Savage said, “Raj has always been very community-focused. He jumped right in when he got here and founded Teens Changing the World. To him, there is nothing too little to do to get people to think about others.”

Teens Changing the World is a service club whose members engage in a variety of activities to provide community assistance, including visiting senior citizens’ homes, collecting hats for cancer victims who have lost hair due to chemotherapy and encouraging diversity in the high school through “Mix It Up Day,” when students spent lunch sitting with strangers.

In addition to founding that club, Persaud also is president of the Interact Club; creator and Web manager for Inspiration4All, an Internet chat group that offers aid to suicidal teenagers; and a board member of the Youth Council of North Carolina on HIV Awareness.

As part of that group, Persaud organized and sponsored several AIDS awareness sessions in his native country of Guyana, for which he was awarded the Governor’s Award for HIV/AIDS as Youth Volunteer of the Year.

A straight-A student with a 5.04 grade-point average, Persaud has been on the Principal’s List (for maintaining an A average in all subjects) his entire high school career. He has earned AP Scholar with Honor recognition, been named a Quest Bridge College Match Finalist, received an Editor’s Choice award and recognition as a 2004 Youth Poet by Youth Voice Newsletter for his writings, and has served as a school ambassador to the National Youth Parliament in Guyana.

Along with the Governor’s Award for his involvement with HIV/AIDS education, Persaud also has earned selection to attend the Rotary Club Youth Leadership Awards Conference and the state Catalyst Conference for Youth Leaders.

He also was the district and state winner of the Rotary Against Drugs Speech Competition in 2005.
Persaud hopes to pursue a degree in biology (his favorite subject) with a secondary concentration in public policy.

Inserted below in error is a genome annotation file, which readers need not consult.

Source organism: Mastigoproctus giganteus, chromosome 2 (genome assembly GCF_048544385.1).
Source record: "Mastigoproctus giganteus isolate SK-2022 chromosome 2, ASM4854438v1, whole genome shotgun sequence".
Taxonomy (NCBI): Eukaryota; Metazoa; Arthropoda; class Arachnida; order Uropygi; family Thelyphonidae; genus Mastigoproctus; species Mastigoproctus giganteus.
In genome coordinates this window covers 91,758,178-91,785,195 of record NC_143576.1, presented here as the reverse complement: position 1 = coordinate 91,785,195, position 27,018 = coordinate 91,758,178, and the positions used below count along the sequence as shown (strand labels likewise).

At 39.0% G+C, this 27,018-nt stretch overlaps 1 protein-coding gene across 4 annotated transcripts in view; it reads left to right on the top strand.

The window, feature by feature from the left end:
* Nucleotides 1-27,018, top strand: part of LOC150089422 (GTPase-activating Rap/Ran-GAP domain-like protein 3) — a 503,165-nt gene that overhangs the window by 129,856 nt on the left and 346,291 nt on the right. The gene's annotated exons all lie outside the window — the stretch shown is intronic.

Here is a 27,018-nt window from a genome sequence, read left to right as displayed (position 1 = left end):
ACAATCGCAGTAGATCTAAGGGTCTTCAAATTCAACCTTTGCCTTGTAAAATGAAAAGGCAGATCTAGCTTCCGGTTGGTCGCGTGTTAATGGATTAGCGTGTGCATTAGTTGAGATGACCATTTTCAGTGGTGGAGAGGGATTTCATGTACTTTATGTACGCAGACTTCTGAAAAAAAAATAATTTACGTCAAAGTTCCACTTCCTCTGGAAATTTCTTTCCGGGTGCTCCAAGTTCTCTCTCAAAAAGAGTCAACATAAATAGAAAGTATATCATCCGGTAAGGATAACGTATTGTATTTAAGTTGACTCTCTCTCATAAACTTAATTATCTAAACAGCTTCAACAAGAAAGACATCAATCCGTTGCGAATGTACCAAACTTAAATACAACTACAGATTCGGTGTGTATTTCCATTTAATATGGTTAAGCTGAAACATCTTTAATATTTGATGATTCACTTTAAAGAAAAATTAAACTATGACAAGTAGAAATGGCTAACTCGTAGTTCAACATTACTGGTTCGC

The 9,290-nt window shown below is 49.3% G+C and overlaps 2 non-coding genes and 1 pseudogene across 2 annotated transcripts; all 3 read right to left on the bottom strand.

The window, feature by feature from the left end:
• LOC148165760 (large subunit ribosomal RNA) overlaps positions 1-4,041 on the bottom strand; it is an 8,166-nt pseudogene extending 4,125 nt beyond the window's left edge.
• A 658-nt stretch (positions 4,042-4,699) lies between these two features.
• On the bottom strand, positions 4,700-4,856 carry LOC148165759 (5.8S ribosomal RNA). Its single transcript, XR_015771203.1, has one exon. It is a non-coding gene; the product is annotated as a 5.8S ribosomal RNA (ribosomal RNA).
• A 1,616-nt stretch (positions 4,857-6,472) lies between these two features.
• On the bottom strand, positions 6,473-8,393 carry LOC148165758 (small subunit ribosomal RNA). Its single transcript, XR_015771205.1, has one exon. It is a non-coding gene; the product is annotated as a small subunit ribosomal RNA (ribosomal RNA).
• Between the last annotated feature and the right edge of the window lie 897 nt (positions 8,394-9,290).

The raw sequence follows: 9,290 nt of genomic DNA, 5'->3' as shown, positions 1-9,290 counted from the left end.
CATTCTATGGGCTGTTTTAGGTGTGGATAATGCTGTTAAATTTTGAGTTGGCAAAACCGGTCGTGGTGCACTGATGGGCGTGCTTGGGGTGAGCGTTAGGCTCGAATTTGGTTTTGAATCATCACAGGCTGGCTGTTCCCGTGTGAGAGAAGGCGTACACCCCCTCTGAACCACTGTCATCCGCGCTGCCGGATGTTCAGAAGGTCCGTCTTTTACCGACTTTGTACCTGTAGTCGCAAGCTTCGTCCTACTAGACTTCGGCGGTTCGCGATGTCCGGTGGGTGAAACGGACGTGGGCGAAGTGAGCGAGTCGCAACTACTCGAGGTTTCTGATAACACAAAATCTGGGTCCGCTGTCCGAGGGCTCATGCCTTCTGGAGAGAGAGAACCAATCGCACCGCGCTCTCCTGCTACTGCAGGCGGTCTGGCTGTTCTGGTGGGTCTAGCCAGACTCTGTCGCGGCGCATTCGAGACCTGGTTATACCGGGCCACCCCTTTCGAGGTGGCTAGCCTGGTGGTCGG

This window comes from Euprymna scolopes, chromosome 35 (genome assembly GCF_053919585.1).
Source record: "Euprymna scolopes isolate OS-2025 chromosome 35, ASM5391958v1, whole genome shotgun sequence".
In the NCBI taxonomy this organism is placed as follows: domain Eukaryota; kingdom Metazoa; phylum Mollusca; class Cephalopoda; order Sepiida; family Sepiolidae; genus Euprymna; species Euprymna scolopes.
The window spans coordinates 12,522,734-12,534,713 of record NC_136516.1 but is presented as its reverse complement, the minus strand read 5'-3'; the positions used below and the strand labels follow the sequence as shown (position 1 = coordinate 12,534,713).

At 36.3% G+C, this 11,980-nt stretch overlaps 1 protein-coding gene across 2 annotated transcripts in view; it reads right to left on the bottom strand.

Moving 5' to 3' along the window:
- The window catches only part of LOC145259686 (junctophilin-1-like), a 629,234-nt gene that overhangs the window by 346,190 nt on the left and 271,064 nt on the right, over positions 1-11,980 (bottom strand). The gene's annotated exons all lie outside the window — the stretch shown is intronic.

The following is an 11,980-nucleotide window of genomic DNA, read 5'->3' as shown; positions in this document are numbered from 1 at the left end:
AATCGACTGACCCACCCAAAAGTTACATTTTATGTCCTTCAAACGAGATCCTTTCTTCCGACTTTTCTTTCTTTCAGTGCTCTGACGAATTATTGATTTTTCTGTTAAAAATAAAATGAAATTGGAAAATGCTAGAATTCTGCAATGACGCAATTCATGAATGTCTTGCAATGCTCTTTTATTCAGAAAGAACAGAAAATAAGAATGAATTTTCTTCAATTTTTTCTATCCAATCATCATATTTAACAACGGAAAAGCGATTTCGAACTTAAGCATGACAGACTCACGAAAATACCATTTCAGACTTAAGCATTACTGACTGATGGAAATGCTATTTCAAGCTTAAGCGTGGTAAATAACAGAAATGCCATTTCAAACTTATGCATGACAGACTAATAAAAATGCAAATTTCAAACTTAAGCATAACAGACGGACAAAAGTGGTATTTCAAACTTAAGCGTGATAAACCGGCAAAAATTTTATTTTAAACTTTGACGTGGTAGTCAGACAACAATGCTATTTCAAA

His long-term goal is to become an oncologist – a specialist in cancer research and treatment – as a result of his mother’s experience with the disease.

“That was a tough learning experience,” he said. “But going through it gave me the desire to help others go through it and support them.”

Persaud said that social awareness and motivation is what most attracted him to Chapel Hill – even though he remains a candidate for scholarships at Harvard and Yale universities, as well as the Robert-son Scholarship, a combined grant to both UNC-Chapel Hill and Duke University.

He expects to accept the Morehead by the April 14 notification deadline.

“Winning this (the Morehead) is giving me the opportunity to really do something meaningful,” he said. “I feel I’ve been given the skills and motivation to lead others, to allow them to see their potential to do good and help people live lives of dignity.

“The atmosphere at UNC, I feel, really helps drive you to be more productive, and the Morehead is a wonderful tool to do something that will have a tremendous positive impact,” he said.

Persaud is the first CHS student to earn the Morehead Scholarship since Natalie Sanders in 1999. He and fellow CHS senior Alex Wiedemann, who was named two week ago as a Parks Scholarship winner to North Carolina State University, are the first CHS students ever to receive the Parks and Morehead scholarships in the same graduating class.

CHS Principal Jerry Smith said, “This is a tremendous honor for the school and, particularly, for this senior class. They have been an exceptional group ever since entering the school, and these scholarships reflect the character and achievement this class has demonstrated all along.”

From Clayton News-Star


Anonymous Anonymous said...

As a guyanese it makes me proud of the achievement of this Guyanese young man.
Rudy Ramotar
Ottawa Canada

3:29 PM